Thursday, January 31, 2013

Ray Lewis, redemption & the rest of us

Ravens linebacker Ray Lewis is an enigma for much the media and football fans.

He is a violent and intimidating defender on the football field, but he has been involved in numerous off the field charitable activities for those in need in the Baltimore area.

Along with two companions, Lewis was charged with murder after two people were stabbed to death in 2000, but he has been quoting Scripture after games and his faith has been profiled by numerous media outlets.

While many have become enamored with the linebacker's story, others have become wary of any life change and weary of granting Lewis the status as some spiritual leader.

Suddenly, Ray Lewis has become fodder for a national conversation on redemption.

Photo from The Washington Post
Sports radio can be ... interesting. Often times, hosts attempt to be as controversial as possible believing that will bring in listeners and ad revenue.

Some have intelligent discussion on athletics in America. Others are little more than shock jocks with a limited focus. So it was not much of a surprise when I heard one host pushing the envelope on the Ray Lewis story.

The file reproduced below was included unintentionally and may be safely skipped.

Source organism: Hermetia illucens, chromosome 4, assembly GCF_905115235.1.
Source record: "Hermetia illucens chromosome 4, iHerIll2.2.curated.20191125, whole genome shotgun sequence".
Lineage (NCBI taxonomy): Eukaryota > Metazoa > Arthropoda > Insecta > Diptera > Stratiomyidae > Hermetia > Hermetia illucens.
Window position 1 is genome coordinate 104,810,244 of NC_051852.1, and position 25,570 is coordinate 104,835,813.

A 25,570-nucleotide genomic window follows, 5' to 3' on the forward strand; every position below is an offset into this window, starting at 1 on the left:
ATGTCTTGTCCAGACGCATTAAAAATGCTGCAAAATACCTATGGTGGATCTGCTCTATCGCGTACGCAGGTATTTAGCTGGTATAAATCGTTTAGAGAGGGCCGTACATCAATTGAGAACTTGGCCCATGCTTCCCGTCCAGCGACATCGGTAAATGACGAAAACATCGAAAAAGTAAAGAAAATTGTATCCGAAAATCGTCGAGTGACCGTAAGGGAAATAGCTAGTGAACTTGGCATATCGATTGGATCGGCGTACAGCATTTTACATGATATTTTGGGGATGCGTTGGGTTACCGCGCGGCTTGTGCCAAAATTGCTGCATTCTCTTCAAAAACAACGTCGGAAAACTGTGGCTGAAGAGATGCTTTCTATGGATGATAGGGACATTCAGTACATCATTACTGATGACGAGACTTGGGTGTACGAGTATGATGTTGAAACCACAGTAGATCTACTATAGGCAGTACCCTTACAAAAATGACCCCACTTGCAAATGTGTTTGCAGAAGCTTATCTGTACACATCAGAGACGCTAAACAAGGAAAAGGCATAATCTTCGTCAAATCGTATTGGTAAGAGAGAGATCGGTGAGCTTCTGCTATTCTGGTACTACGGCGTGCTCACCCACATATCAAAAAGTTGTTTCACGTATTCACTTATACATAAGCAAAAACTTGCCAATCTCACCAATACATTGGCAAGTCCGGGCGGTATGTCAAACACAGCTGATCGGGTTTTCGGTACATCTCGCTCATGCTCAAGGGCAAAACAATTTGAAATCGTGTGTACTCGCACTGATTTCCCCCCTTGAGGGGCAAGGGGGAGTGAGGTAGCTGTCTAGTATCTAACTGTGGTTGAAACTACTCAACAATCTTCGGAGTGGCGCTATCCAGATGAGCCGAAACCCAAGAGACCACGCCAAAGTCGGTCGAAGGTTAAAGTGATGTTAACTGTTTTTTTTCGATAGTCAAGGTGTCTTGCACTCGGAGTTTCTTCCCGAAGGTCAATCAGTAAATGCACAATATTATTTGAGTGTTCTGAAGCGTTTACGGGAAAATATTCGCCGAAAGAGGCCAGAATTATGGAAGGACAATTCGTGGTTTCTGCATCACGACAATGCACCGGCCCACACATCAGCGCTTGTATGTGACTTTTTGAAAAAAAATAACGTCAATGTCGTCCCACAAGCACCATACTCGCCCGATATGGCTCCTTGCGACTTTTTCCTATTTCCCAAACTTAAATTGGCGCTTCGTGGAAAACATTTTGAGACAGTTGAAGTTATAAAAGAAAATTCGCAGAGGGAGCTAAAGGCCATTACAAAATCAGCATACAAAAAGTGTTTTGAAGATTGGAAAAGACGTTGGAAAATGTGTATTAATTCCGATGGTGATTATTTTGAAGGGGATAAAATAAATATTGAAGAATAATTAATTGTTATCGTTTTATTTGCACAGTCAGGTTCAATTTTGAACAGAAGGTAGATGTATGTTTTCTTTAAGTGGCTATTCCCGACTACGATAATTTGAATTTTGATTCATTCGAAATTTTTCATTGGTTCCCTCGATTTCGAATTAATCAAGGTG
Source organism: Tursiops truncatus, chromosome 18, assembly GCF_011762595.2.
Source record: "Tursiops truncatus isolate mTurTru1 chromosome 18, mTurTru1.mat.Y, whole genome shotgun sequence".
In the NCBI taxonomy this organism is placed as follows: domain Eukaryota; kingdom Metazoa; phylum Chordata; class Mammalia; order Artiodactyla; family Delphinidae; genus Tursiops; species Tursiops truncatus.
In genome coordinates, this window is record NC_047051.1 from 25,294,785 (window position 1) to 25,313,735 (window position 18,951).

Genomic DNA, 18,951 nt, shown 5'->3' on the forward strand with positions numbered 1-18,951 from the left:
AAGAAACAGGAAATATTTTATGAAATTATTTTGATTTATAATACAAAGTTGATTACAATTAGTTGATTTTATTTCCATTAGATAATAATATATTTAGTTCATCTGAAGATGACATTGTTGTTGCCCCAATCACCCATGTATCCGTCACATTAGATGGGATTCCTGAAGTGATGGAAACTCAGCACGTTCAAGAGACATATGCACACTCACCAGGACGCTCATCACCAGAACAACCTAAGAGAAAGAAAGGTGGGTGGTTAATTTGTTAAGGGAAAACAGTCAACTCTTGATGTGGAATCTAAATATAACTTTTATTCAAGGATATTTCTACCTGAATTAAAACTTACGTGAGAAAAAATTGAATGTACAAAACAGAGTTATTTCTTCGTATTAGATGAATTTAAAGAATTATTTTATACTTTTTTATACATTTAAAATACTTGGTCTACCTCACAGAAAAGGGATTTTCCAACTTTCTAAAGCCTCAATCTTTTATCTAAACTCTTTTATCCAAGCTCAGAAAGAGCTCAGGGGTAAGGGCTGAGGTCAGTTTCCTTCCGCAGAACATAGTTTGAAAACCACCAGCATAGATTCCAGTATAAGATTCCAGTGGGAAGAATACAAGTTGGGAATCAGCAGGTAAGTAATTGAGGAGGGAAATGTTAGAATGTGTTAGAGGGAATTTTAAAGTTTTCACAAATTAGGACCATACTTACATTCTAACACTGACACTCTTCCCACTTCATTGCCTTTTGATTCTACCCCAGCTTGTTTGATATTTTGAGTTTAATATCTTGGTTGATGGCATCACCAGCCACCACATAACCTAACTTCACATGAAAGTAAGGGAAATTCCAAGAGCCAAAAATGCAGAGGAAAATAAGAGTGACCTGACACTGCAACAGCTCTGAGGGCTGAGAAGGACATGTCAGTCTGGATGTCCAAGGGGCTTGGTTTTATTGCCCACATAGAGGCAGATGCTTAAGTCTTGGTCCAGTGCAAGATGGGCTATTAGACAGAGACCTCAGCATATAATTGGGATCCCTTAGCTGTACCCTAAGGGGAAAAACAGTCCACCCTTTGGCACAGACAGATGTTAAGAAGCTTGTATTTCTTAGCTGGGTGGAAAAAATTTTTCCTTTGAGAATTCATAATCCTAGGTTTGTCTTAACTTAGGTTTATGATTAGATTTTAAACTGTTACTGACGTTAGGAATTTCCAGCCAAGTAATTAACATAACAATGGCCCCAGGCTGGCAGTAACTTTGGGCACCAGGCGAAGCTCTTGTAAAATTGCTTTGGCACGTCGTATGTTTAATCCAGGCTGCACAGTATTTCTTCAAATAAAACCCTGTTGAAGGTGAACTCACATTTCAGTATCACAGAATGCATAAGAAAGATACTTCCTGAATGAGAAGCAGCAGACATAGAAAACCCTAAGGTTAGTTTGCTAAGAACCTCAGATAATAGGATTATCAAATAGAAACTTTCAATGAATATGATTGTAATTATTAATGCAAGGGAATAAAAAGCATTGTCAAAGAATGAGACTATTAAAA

The host was upset that Lewis had morphed into a religious figure despite his checkered, to say the least, past. He did not believe the former player for the infamous, in terms of brashness and rule violation, University of Miami warranted what he perceived to be glowing media coverage.

As he was closing out his rant to head to commercial break, he uttered something which struck me as much more revealing than the host was attempting to be. He yelled into his microphone:
"Maybe if you didn't kill two people, you wouldn't need a redemption story."
There it was. Lewis needed redemption because he was involved in a fight that resulted in the death of two people.

How dare Lewis speak anything about God or grace or glory when his past had this possible dark side? Lewis should spend the rest of his life atoning for his sins, whatever they may have been.

I'm guessing the radio host is morally perfect, right?

I don't know what Lewis did or didn't do on that fateful January night in 2000. For that matter, I have no idea what the host was doing that night or any other night.

What I do know is that Ray Lewis did indeed need redemption, but so did the radio host, and so did you and I. In fact Ray Lewis, the radio host, you and I still need redemption.

Every one of us needs a redemption story. It may not involving being redeemed from life as an accused murderer, but none of that changes our need for redemption.

As one who hunted Christians down and murdered them, Saul needed redemption, but his need was no greater than Lydia who was a wealthy, influential business women.

Matthew was a despised tax collector before he became a disciple, but he didn't need Christ any more than Peter who was a common fisherman.

When the standard is perfect, none of us measure up. When the gap between us and God is so great, everyone falls short.

We all need a redemption story – Ray Lewis, the radio host and the rest of us.

No comments:

Post a Comment